Should video game addiction be classified as a mental disorder?


Officials at the World Health Organisation (WHO) are currently reviewing addiction to video games as a possible mental disorder. It has not yet been decided whether it is one, but when the 11th update of the International Classification of Diseases (ICD) is finalised next year, things could change in regards to treatment for video game addicts, as well as how we perceive video games.

The WHO would list the following as characteristic of video game addiction:

  1. Impaired control over the onset, frequency, intensity, duration, termination, or context of gaming;
  2. Increasing priority given to gaming to the extent that gaming takes precedence over other life interests and daily activities;
  3. The continuation or escalation of gaming despite the occurrence of negative consequences.

However, video game addiction is no outlier in addiction. Classifying it as a mental disorder, as some scientists have argued, would perhaps open up a gateway to countless subclassifications as well as other mental disorders, until you end up with even more stigma and over-diagnoses.

A paper published in the Journal of Behavioural Addictions also argued that “The ICD-11 proposal for Gaming Disorder should be removed to avoid a waste of public health resources as well as to avoid causing harm to healthy video gamers around the world”.

One expert in addiction, Dr. Gabor Mate — who researches addiction in Canadian First Nations people — has explained how addiction most typically comes from a source of pain, and that games, shopping, money, power, drugs and so forth are all ways to escape from some kind of distress, and that our culture does not support people sufficiently to deal with it.

 

 

“That’s always been the problem with these behavioural addictions,” said George Koob, director of the National Institute on Alcohol Abuse and Alcoholism. “Where do you draw the line? There are those who will argue that compulsive sexual behaviour can be addiction-like and others that consider it a joke.”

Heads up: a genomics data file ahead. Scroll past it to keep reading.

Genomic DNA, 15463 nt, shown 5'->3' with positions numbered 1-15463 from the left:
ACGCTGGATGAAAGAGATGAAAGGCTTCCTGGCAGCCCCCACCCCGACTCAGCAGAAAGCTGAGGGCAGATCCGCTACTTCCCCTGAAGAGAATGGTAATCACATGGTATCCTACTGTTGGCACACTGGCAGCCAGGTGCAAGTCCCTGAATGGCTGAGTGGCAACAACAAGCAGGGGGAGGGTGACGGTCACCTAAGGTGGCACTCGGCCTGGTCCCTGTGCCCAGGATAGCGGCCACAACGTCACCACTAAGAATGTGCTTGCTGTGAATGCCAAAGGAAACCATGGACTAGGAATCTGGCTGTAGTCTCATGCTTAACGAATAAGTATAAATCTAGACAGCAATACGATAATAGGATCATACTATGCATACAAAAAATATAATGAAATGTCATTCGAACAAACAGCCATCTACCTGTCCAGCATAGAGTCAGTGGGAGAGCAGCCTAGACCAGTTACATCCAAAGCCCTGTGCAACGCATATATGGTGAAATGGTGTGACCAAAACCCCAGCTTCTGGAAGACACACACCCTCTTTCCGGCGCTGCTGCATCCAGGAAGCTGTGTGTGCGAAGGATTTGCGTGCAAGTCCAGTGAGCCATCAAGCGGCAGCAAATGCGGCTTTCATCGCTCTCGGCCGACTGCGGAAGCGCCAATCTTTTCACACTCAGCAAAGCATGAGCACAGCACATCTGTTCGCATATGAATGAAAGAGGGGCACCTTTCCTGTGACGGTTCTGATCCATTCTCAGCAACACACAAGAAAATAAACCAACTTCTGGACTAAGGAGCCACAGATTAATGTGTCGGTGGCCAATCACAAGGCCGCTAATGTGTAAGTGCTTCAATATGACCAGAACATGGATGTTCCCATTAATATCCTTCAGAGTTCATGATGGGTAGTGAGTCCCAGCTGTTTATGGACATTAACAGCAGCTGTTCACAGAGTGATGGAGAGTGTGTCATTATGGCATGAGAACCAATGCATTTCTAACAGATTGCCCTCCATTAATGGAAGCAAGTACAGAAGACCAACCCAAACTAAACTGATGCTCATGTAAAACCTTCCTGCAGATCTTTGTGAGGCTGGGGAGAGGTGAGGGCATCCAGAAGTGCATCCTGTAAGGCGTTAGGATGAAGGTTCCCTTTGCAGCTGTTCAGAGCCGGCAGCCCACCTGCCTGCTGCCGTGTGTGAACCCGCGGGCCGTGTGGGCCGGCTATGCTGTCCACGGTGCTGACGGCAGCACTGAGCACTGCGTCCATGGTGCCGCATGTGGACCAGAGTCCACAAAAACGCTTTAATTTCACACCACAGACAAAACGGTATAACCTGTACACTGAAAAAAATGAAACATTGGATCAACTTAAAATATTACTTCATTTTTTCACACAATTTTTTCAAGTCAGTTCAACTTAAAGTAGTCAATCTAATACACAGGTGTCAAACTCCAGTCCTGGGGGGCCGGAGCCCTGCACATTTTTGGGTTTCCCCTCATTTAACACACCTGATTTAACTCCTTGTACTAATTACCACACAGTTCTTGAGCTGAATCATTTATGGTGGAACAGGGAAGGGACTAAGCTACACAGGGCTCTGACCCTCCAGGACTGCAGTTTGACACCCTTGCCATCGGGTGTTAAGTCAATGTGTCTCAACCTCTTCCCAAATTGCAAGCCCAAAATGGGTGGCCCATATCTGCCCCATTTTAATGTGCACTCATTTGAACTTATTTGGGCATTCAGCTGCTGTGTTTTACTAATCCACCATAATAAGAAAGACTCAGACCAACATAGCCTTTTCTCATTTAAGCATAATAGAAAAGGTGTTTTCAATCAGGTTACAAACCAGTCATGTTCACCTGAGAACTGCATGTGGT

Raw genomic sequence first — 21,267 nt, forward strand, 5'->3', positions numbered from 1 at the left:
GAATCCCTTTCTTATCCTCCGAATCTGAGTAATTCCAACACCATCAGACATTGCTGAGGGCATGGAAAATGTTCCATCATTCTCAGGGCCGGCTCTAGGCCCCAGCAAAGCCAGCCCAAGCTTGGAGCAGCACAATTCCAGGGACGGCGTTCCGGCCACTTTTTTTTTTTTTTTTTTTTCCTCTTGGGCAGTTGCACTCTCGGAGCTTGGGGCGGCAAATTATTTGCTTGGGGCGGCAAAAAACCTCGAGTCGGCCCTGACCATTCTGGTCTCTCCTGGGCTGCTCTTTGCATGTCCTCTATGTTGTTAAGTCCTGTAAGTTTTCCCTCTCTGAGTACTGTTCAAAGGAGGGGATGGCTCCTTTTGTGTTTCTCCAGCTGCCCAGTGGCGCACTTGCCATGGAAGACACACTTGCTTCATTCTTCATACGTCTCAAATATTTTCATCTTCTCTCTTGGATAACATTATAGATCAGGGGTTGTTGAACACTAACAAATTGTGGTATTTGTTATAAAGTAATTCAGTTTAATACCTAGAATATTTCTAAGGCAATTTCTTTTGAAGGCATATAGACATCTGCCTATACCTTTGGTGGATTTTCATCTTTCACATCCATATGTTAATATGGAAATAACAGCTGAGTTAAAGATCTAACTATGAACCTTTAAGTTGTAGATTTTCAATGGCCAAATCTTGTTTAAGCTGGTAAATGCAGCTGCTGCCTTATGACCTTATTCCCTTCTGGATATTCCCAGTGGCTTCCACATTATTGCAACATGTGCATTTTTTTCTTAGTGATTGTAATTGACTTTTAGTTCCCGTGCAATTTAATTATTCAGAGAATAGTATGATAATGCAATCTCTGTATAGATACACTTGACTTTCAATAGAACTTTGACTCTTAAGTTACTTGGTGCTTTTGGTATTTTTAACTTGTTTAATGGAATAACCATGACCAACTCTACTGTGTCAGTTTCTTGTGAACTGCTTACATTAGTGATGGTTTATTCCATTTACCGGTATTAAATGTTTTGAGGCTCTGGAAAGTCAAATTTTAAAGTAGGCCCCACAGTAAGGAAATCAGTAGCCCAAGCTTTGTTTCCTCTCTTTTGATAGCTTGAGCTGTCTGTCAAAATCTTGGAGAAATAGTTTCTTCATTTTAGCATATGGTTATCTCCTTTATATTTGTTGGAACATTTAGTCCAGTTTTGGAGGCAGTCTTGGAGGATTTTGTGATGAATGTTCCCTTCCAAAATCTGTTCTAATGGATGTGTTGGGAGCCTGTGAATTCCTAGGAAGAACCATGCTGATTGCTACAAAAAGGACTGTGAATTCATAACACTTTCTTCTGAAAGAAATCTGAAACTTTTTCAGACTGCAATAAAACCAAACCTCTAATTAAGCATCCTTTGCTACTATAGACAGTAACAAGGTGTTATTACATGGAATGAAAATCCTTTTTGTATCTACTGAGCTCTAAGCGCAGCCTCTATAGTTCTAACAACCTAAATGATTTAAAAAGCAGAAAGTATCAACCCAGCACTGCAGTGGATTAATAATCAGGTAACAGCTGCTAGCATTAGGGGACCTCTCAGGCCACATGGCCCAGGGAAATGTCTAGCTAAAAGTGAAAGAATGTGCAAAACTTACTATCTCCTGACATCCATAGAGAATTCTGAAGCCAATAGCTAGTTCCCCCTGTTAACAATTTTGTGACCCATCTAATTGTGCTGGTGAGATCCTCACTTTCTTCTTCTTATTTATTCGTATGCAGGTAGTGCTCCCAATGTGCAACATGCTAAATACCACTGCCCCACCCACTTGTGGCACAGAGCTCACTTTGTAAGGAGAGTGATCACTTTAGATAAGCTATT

However, he does say that “Anything that’s causing—in my view—pain and suffering and manifests itself as a pathology deserves some attention.”

Addiction is a major issue in today’s world. Most experts agree that addiction is not just confined to drugs but to all kinds of stimuli, but some are seen as more dangerous or attention-worthy than others. This is interesting because the addiction to oil or power — things that are destroying our world — is seen as irrelevant, but the individual alcoholic or heroin addict is judged, hated, and often punished. Think of how the War on Drugs destroys so many people’s lives, despite everything we know about addiction.

Video game addiction — while it may not be as common as some people think — is an important issue that we must address.

But the question remains: is it more helpful or harmful to classify video game addiction and other addictions are mental disorders? Does this take away from the causes of an addict’s pain? Does this ignore the real roots of addiction?

As Maté explains, no drug is inherently addictive, because most people who try drugs don’t get addicted. Drugs are addictive to some, and not to others, just like television. But how do people become susceptible to addiction? And should the WHO, like other health organisations around the world, place more focus on the real causes of addiction and other disorders, before they classify them?

 

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Ambar Iqbal

Ambar is a Politics student at Kings College London. Her goal is to bring awareness to the important stories around the world, especially the ones that go unheard. She's appeared on the BBC, and is passionately involved with community organisation back home in Staffordshire.

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